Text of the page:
Maria Grazia Chiuri: The what’s what on Dior’s new Artistic Director

Maria-Grazia-Chiuri1 Photo VS Magazine

Mikael Jansson Maria Grazia

Maria Grazia Chiuri became the first woman to fill the shoes of Christian Dior’s Artistic Director in the brand’s 70 year history. Which means breaking up one of the industry’s most formidable design duos for almost 30 years. Maria has worked alongside fellow Italian designer Pierpaolo Piccioli at Valentino since 1999, where they became co-creative directors in 2008. The pair started out in the accessories department at Fendi together in 1989 after attending the Istituto Europeo di Design in Rome. This means that Dior will be her first ever solo gig.

Becoming the first woman to lead the brand is probably one of the most influential positions in fashion and what better woman to do it, having been credited with breathing new life into Valentino as a modern couture house and quadrupling their sales. The scale of operations at Dior is mega and Maria will be a dab hand at doing the six womenswear collections that the brand produces each year.


Maria’s best moments

Beautiful embroidered dresses are her trademark. The daughter of a dressmaker, and with a background in couture, she’ll have no trouble delivering dream dresses for Dior.

Valentino Fall 2016 – ready to wear

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Red carpet dream dresses

Maria’s work at Valentino made the brand a favourite of Keira Knightley, Katy Perry, Sarah Jessica Parker and Kirsten Dunst. Dior, meanwhile, is known for dressing Marion Cotillard and Emma Watson amongst many, so they will be in good hands when it comes to wanting their next dress.

The Met Gala 2015


Photo: Getty Images

Artistic collaborations

At Valentino, she has collaborated with many artists, which will go down well with Dior who does too, such as their work with British artist Marc Quinn.

Maria asked performance artist Vanessa Beecroft to stage the pre-fall ‘Untitled Rockstud’ collection, with a cast of 25 men and women, included actress Emily Mortimer, as well as models scouted through a street casting. Their ‘human formation’ was staged in April at the New York Academy of Art, and filmed and again in the autumn, at the Palazzo Mignanelli, by the Piazza di Spagna.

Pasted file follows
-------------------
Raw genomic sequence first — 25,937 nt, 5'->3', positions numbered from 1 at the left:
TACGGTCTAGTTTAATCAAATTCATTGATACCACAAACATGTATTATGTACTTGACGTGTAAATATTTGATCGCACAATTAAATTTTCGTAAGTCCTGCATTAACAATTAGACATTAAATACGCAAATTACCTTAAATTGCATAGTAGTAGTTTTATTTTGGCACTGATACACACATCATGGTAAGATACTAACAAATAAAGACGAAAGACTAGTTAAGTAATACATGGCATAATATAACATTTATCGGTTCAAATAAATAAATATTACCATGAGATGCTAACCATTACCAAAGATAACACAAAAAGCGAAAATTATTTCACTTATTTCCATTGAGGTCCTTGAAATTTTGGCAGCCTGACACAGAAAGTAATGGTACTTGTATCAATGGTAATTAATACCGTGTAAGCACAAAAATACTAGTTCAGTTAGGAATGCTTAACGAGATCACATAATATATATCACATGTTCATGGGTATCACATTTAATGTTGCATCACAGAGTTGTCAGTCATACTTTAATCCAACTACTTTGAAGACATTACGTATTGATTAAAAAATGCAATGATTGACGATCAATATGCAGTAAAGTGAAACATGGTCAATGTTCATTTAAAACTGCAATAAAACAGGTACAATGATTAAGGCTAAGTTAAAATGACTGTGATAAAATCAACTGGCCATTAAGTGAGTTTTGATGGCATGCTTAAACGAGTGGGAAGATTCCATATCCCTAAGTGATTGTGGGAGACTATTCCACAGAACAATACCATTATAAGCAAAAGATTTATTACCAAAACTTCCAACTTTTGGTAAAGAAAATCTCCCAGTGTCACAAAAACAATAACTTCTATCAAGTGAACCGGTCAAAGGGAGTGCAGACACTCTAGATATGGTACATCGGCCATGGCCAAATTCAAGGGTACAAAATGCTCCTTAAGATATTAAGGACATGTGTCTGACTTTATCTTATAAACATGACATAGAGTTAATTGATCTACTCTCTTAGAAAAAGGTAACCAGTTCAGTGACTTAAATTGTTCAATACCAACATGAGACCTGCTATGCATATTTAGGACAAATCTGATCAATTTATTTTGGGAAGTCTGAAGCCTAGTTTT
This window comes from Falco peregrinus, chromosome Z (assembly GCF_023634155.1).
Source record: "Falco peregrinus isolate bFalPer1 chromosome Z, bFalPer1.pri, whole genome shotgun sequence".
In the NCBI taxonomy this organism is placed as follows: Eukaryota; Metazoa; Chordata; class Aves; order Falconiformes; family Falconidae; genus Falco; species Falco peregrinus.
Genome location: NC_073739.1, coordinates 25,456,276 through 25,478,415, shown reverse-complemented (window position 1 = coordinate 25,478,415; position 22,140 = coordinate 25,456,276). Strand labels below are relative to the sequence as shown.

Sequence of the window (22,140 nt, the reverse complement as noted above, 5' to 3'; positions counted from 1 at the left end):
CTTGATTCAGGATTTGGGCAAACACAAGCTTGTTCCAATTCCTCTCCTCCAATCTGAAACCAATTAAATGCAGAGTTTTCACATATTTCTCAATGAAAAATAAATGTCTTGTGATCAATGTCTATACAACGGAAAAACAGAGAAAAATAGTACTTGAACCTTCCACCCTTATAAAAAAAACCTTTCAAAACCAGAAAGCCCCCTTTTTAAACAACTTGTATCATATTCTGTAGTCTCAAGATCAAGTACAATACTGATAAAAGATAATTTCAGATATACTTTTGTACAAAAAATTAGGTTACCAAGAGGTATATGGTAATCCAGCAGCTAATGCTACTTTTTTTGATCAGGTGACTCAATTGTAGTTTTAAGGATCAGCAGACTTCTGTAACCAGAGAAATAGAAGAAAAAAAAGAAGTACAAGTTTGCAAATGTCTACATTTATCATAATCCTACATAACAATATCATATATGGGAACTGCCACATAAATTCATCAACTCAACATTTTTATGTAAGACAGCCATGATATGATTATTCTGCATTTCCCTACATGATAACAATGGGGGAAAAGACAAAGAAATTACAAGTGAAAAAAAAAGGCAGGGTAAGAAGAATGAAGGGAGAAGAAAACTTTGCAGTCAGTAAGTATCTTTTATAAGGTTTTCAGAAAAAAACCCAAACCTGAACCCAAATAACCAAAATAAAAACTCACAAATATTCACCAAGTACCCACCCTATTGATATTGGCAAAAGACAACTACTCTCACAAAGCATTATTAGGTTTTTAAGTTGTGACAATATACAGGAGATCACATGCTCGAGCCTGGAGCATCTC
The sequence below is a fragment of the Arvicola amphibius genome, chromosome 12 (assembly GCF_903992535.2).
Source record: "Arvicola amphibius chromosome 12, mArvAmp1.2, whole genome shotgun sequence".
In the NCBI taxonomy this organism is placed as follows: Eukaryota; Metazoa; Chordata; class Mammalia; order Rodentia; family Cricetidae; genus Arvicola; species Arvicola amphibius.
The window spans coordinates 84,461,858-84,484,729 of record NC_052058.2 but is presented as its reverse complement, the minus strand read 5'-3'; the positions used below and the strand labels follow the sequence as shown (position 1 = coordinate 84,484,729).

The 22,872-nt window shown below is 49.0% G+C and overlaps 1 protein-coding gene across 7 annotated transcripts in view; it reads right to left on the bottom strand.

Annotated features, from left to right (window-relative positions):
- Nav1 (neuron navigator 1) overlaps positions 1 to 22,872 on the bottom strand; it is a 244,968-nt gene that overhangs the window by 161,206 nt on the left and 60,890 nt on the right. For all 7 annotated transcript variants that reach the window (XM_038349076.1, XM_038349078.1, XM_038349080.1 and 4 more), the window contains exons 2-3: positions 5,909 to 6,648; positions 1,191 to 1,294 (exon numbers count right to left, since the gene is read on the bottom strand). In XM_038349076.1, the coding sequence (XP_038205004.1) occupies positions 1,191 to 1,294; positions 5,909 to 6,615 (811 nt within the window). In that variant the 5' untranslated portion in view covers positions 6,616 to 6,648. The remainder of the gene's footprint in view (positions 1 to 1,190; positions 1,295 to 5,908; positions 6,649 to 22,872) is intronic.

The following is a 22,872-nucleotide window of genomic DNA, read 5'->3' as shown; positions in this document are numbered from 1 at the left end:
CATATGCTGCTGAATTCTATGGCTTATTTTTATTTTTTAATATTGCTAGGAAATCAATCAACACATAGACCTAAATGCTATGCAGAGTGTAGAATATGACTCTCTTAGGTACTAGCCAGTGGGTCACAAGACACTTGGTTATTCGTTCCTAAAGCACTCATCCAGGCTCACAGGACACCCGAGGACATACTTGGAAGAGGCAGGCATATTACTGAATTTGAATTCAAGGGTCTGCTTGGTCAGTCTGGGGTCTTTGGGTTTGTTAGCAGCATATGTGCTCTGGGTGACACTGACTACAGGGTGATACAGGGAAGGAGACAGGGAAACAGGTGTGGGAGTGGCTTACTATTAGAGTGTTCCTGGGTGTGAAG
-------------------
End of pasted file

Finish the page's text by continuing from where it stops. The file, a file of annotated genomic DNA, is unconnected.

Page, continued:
She said, “Asking Vanessa to interpret this idea of ours was almost automatic: no one better than her, with an extremely strong and contemporary approach is able to merge, through her art, the concepts of beauty, reality, perfection and uniqueness/diversity. In her performance, different individuals, clothed in ‘uniform’ items, come together in a shared moment that is lived singularly portraying their personal beauty belief.”

The show must go on

Dior has been without a creative director since Raf Simons left in October, citing the pressure of producing multiple collections a year for a brand of Dior’s scale. Maria’s transition from Valentino to Dior is big news for the fashion industry. She will certainly be no stranger to the pressure, having been at Valentino with Pierpaolo Piccioli since 2008. The pair started as accessories designers for the Italian house when Mr. Valentino was still at the top. Starting with eyewear and handbags and eventually taking over the full accessories gamut, the duo developed a parade of must-have items.

Despite a large female client base, the fashion industry is run by men. So this is brilliant news for women, whilst marking the end of an era for Grazia Chiuri and Piccioli, with whom she’s been working since 1989, and the beginning of a new dawn for Dior.

Published July 2016 @ 5 Forecastore Fashion

Photo 2: Mikael Jansson


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Made In Moscow


In Moscow, the Mercedes Benz Fashion Week Russia (MBFWR) witnesses more and more designers designing with the Moscow textile industry in mind. Vogue Italia design scout Sara Maino, who discovers talent around the world, was invited to talk at the event and encouraged designers to embrace their culture in their designs.